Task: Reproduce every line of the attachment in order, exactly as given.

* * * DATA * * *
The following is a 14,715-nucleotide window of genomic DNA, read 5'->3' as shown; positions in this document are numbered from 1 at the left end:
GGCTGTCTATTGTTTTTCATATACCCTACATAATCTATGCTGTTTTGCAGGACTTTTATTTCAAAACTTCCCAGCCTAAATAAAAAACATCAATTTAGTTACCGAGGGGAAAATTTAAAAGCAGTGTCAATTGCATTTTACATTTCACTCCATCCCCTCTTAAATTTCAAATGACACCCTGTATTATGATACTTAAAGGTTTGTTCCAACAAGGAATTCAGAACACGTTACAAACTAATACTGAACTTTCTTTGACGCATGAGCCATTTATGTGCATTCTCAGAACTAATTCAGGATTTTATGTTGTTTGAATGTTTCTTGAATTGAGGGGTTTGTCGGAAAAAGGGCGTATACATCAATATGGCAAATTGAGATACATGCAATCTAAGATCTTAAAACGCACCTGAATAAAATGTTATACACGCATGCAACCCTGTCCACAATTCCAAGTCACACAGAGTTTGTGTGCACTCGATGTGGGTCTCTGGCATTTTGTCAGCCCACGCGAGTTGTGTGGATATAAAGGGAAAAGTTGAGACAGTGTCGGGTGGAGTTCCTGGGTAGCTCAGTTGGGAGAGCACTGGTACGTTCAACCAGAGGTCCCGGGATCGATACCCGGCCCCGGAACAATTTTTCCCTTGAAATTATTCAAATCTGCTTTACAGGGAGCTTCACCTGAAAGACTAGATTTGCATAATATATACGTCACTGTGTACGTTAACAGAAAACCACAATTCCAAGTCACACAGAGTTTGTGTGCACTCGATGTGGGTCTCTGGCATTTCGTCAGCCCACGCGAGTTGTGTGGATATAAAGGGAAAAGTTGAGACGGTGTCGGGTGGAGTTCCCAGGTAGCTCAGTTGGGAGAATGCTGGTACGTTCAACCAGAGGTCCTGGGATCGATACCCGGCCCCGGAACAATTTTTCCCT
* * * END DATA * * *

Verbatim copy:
The following is a 14,715-nucleotide window of genomic DNA, read 5'->3' as shown; positions in this document are numbered from 1 at the left end:
GGCTGTCTATTGTTTTTCATATACCCTACATAATCTATGCTGTTTTGCAGGACTTTTATTTCAAAACTTCCCAGCCTAAATAAAAAACATCAATTTAGTTACCGAGGGGAAAATTTAAAAGCAGTGTCAATTGCATTTTACATTTCACTCCATCCCCTCTTAAATTTCAAATGACACCCTGTATTATGATACTTAAAGGTTTGTTCCAACAAGGAATTCAGAACACGTTACAAACTAATACTGAACTTTCTTTGACGCATGAGCCATTTATGTGCATTCTCAGAACTAATTCAGGATTTTATGTTGTTTGAATGTTTCTTGAATTGAGGGGTTTGTCGGAAAAAGGGCGTATACATCAATATGGCAAATTGAGATACATGCAATCTAAGATCTTAAAACGCACCTGAATAAAATGTTATACACGCATGCAACCCTGTCCACAATTCCAAGTCACACAGAGTTTGTGTGCACTCGATGTGGGTCTCTGGCATTTTGTCAGCCCACGCGAGTTGTGTGGATATAAAGGGAAAAGTTGAGACAGTGTCGGGTGGAGTTCCTGGGTAGCTCAGTTGGGAGAGCACTGGTACGTTCAACCAGAGGTCCCGGGATCGATACCCGGCCCCGGAACAATTTTTCCCTTGAAATTATTCAAATCTGCTTTACAGGGAGCTTCACCTGAAAGACTAGATTTGCATAATATATACGTCACTGTGTACGTTAACAGAAAACCACAATTCCAAGTCACACAGAGTTTGTGTGCACTCGATGTGGGTCTCTGGCATTTCGTCAGCCCACGCGAGTTGTGTGGATATAAAGGGAAAAGTTGAGACGGTGTCGGGTGGAGTTCCCAGGTAGCTCAGTTGGGAGAATGCTGGTACGTTCAACCAGAGGTCCTGGGATCGATACCCGGCCCCGGAACAATTTTTCCCT